I guess the way I see it, would it be really be a "benchmark" if they coded a unique path for each gpu? Think about that for a second. How do you compare across AMD/Nvidia gpu's if they each have a unique path that they run? You really couldn't because the settings wouldn't be the same. The best we could hope for would be to compare to the same gpus across different systems. Basically I would only be able to compare my results against a 1070's since I would know I would beat anything 1060 and below and I couldn't really compete with anything 1080 and above. Maxwell or older gpus would be a wash and could only be compared to each other as well. And there would be no reason to compare against AMD cards since they run a different feature set all together.

It's already not fair. Why do I have to see my hardware not fully used because other hardware can not do what mine can ? I'm pretty sure they can come up with a score system to compensate for the differences. Time Spy is useless. They should continue using dx11 biggrin.gif
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post #240 of 253
Quote:
Originally Posted by criminal View Post

I guess the way I see it, would it be really be a "benchmark" if they coded a unique path for each gpu? Think about that for a second. How do you compare across AMD/Nvidia gpu's if they each have a unique path that they run? You really couldn't because the settings wouldn't be the same. The best we could hope for would be to compare to the same gpus across different systems. Basically I would only be able to compare my results against a 1070's since I would know I would beat anything 1060 and below and I couldn't really compete with anything 1080 and above. Maxwell or older gpus would be a wash and could only be compared to each other as well. And there would be no reason to compare against AMD cards since they run a different feature set all together.

There's a very important principle to software development: coverage -- how much of the written code is actually executed. Like-wise, for a benchmark to be useful, it must also exercise hardware feature coverage. Regarding scoring, the overall metric should still be fps.

Take the following 2 implementations of a benchmark:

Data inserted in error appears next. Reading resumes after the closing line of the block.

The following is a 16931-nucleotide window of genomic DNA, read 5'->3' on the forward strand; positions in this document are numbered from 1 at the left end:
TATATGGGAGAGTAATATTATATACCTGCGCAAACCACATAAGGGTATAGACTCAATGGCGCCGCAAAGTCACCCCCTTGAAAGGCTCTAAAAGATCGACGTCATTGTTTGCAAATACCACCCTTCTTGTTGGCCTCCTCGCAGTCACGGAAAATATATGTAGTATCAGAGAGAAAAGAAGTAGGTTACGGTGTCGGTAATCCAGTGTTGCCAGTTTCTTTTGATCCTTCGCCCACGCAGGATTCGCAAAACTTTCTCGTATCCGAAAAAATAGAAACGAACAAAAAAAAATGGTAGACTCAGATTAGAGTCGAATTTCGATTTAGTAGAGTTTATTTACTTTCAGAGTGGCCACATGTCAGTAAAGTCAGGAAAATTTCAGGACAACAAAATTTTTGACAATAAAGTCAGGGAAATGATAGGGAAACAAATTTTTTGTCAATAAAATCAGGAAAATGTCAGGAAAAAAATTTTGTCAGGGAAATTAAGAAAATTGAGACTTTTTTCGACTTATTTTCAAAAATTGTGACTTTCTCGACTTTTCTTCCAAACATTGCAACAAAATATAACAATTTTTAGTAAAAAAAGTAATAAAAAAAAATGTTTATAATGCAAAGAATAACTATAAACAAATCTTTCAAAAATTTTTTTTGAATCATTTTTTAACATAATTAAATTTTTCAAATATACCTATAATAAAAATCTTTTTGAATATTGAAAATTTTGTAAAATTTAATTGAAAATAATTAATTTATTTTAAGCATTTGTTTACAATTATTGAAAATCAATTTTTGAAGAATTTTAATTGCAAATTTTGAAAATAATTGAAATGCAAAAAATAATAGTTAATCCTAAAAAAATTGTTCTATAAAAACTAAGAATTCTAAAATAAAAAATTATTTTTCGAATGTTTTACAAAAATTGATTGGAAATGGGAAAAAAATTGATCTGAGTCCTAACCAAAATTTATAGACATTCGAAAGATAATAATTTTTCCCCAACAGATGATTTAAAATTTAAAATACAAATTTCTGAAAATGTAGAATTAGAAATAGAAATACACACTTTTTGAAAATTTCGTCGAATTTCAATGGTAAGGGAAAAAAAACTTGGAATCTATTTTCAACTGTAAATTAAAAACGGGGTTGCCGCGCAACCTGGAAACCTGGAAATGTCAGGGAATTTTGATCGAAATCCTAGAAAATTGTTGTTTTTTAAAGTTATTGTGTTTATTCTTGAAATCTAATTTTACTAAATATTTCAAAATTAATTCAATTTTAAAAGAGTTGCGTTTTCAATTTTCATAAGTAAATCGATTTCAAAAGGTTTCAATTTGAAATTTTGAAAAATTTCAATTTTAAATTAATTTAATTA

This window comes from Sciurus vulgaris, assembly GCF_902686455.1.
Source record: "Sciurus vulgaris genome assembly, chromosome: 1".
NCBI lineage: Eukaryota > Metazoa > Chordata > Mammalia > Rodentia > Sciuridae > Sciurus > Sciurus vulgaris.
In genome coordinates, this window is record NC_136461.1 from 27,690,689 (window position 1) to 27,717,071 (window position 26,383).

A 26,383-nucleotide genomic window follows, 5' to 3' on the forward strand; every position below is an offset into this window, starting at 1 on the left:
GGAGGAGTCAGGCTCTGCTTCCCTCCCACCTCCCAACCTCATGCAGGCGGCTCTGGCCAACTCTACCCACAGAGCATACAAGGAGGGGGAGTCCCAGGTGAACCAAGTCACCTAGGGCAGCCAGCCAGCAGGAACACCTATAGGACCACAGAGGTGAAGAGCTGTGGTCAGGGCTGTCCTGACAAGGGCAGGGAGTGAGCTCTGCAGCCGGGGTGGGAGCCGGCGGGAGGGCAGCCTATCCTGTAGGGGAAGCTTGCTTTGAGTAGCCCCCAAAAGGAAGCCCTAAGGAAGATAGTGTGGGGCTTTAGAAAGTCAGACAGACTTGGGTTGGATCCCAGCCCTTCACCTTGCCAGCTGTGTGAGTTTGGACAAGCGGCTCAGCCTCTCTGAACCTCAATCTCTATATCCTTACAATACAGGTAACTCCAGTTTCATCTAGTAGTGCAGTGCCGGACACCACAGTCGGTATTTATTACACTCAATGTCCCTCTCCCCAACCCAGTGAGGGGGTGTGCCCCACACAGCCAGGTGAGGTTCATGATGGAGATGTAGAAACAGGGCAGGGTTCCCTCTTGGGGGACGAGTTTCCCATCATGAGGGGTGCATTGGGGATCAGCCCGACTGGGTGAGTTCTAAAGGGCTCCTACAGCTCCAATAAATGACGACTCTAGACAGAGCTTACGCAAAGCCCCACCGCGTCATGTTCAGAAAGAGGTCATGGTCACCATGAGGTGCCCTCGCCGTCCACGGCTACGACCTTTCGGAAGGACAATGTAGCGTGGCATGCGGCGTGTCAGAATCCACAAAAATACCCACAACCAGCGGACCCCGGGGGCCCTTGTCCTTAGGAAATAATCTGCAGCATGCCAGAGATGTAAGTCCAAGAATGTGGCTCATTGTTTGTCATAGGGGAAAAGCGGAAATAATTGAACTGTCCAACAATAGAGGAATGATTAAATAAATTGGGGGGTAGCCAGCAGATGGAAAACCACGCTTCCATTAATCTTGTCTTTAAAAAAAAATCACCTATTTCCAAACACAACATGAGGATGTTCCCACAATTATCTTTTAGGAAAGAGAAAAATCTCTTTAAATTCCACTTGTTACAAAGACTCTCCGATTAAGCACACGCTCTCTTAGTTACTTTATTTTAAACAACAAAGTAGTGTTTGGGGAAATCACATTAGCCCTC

Top implementation only exercises common features of both hardware. It doesn't have good hardware coverage.
Bottom implementation exercises unique features of both hardware and provides optimal hardware coverage.
Frame-per-frame, both code paths still have to render exactly the same image.

Of course the problem becomes the issue of balance between vendor strengths. How do you prevent one vendor's features from being too heavily weighted in a given benchmark? NVidia's gross over-tessellation in Crysis 2 comes to mind... most likely there needs to be a committee to overlook this balance to establish a baseline. The base criteria can be that the demo achieves 30fps @ 1080p with acceptable artistic results by the committee (and may be by extension the development communities). From there, the hardware is (and drivers are) free to improve upon its specific strengths or embrace those of its competitors. Kronos comes to mind, when considering a committee to determine the baseline balance. Of course, this is all brain-storming... because we need hardware coverage.

It's a good problem to have because it shows that the producers are taking risks to appease us the customers with affordable innovations, rather than expensive refinements. Even JHH said in a presentation to Stanford students that it was NVidia's adaptation to change that allowed them to survive the 90's where everyone was refining fixed-function pipelines. Ever since then to now, change is long over due because we have >$1000 gaming GPUs still refining on aging synchronous computing hardware.